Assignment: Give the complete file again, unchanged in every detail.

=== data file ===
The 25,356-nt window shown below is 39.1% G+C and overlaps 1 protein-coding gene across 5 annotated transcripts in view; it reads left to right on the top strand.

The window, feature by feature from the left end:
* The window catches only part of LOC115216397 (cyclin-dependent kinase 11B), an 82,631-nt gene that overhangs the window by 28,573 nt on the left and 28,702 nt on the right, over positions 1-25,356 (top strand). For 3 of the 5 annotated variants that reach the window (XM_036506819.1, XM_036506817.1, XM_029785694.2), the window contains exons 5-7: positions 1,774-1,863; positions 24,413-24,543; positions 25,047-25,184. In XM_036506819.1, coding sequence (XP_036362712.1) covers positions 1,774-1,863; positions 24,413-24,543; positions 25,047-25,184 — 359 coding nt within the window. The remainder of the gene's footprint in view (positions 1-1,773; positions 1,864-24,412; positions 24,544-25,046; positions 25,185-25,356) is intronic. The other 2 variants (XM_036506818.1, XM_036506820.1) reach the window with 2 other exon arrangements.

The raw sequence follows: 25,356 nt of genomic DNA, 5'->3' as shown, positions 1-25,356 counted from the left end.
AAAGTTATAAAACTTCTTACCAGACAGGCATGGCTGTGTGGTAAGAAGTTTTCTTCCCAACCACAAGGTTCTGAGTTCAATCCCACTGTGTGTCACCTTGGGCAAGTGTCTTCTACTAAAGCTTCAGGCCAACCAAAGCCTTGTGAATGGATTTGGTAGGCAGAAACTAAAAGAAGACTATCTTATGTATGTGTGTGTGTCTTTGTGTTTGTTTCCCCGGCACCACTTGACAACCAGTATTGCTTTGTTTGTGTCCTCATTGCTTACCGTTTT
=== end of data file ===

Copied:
The 25,356-nt window shown below is 39.1% G+C and overlaps 1 protein-coding gene across 5 annotated transcripts in view; it reads left to right on the top strand.

The window, feature by feature from the left end:
* The window catches only part of LOC115216397 (cyclin-dependent kinase 11B), an 82,631-nt gene that overhangs the window by 28,573 nt on the left and 28,702 nt on the right, over positions 1-25,356 (top strand). For 3 of the 5 annotated variants that reach the window (XM_036506819.1, XM_036506817.1, XM_029785694.2), the window contains exons 5-7: positions 1,774-1,863; positions 24,413-24,543; positions 25,047-25,184. In XM_036506819.1, coding sequence (XP_036362712.1) covers positions 1,774-1,863; positions 24,413-24,543; positions 25,047-25,184 — 359 coding nt within the window. The remainder of the gene's footprint in view (positions 1-1,773; positions 1,864-24,412; positions 24,544-25,046; positions 25,185-25,356) is intronic. The other 2 variants (XM_036506818.1, XM_036506820.1) reach the window with 2 other exon arrangements.

The raw sequence follows: 25,356 nt of genomic DNA, 5'->3' as shown, positions 1-25,356 counted from the left end.
AAAGTTATAAAACTTCTTACCAGACAGGCATGGCTGTGTGGTAAGAAGTTTTCTTCCCAACCACAAGGTTCTGAGTTCAATCCCACTGTGTGTCACCTTGGGCAAGTGTCTTCTACTAAAGCTTCAGGCCAACCAAAGCCTTGTGAATGGATTTGGTAGGCAGAAACTAAAAGAAGACTATCTTATGTATGTGTGTGTGTCTTTGTGTTTGTTTCCCCGGCACCACTTGACAACCAGTATTGCTTTGTTTGTGTCCTCATTGCTTACCGTTTT